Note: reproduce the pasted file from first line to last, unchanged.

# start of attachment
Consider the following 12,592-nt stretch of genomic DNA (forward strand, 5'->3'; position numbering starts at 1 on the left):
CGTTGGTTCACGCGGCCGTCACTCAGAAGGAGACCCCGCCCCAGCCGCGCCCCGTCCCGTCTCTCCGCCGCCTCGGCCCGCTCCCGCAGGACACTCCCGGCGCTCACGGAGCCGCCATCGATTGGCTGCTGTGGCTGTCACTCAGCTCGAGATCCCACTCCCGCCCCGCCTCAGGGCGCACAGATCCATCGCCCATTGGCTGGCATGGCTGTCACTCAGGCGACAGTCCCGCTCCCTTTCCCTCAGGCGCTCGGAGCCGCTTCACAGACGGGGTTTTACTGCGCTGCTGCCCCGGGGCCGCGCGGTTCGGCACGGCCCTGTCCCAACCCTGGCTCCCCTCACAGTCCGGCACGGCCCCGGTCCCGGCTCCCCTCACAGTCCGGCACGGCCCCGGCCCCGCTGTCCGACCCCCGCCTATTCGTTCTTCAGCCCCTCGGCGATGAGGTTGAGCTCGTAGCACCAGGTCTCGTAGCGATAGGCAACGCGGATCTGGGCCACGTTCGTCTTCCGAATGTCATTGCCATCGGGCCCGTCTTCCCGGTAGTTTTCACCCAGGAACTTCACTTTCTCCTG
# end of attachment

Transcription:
Consider the following 12,592-nt stretch of genomic DNA (forward strand, 5'->3'; position numbering starts at 1 on the left):
CGTTGGTTCACGCGGCCGTCACTCAGAAGGAGACCCCGCCCCAGCCGCGCCCCGTCCCGTCTCTCCGCCGCCTCGGCCCGCTCCCGCAGGACACTCCCGGCGCTCACGGAGCCGCCATCGATTGGCTGCTGTGGCTGTCACTCAGCTCGAGATCCCACTCCCGCCCCGCCTCAGGGCGCACAGATCCATCGCCCATTGGCTGGCATGGCTGTCACTCAGGCGACAGTCCCGCTCCCTTTCCCTCAGGCGCTCGGAGCCGCTTCACAGACGGGGTTTTACTGCGCTGCTGCCCCGGGGCCGCGCGGTTCGGCACGGCCCTGTCCCAACCCTGGCTCCCCTCACAGTCCGGCACGGCCCCGGTCCCGGCTCCCCTCACAGTCCGGCACGGCCCCGGCCCCGCTGTCCGACCCCCGCCTATTCGTTCTTCAGCCCCTCGGCGATGAGGTTGAGCTCGTAGCACCAGGTCTCGTAGCGATAGGCAACGCGGATCTGGGCCACGTTCGTCTTCCGAATGTCATTGCCATCGGGCCCGTCTTCCCGGTAGTTTTCACCCAGGAACTTCACTTTCTCCTG